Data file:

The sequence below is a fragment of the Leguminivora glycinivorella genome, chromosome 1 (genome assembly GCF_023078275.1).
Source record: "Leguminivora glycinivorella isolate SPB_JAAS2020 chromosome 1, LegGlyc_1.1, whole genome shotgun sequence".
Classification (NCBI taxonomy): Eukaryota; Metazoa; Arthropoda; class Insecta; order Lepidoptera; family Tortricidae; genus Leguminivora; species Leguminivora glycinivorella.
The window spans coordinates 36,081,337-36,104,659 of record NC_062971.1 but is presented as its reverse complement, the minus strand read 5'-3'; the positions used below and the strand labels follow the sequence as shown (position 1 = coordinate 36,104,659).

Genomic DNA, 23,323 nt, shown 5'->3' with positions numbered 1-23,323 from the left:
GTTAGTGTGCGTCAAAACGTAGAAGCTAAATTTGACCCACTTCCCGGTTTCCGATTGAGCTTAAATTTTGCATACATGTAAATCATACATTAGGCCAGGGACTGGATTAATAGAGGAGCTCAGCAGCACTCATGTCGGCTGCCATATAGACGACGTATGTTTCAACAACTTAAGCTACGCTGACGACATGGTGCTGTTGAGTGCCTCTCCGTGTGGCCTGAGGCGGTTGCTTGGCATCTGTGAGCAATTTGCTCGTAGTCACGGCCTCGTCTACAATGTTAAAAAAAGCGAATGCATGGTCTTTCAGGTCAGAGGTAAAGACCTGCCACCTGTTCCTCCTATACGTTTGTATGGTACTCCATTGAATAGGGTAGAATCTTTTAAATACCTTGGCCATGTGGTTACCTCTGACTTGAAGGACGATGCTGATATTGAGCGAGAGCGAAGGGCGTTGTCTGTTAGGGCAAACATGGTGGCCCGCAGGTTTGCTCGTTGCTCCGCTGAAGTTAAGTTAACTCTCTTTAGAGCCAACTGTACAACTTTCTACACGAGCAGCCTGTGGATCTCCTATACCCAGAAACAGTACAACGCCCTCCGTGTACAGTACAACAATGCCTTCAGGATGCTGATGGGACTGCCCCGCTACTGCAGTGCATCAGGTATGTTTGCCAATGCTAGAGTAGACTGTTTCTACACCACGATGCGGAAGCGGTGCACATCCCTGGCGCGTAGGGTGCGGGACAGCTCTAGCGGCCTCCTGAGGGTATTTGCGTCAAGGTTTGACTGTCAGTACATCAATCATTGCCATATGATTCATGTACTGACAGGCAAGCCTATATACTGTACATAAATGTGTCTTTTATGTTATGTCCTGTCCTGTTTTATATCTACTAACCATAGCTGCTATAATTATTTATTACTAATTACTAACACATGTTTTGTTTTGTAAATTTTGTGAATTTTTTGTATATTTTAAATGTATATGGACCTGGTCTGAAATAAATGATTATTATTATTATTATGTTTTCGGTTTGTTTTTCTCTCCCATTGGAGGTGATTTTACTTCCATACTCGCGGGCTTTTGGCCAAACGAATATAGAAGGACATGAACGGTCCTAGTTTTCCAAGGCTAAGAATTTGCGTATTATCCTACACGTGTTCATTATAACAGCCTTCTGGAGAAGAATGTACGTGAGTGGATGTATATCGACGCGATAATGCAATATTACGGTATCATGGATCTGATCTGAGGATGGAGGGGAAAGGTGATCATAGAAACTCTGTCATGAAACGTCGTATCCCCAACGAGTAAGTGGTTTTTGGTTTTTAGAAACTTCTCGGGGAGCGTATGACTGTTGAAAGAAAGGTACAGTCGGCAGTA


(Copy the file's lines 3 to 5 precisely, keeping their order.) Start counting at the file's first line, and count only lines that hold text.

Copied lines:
Classification (NCBI taxonomy): Eukaryota; Metazoa; Arthropoda; class Insecta; order Lepidoptera; family Tortricidae; genus Leguminivora; species Leguminivora glycinivorella.
The window spans coordinates 36,081,337-36,104,659 of record NC_062971.1 but is presented as its reverse complement, the minus strand read 5'-3'; the positions used below and the strand labels follow the sequence as shown (position 1 = coordinate 36,104,659).

Genomic DNA, 23,323 nt, shown 5'->3' with positions numbered 1-23,323 from the left: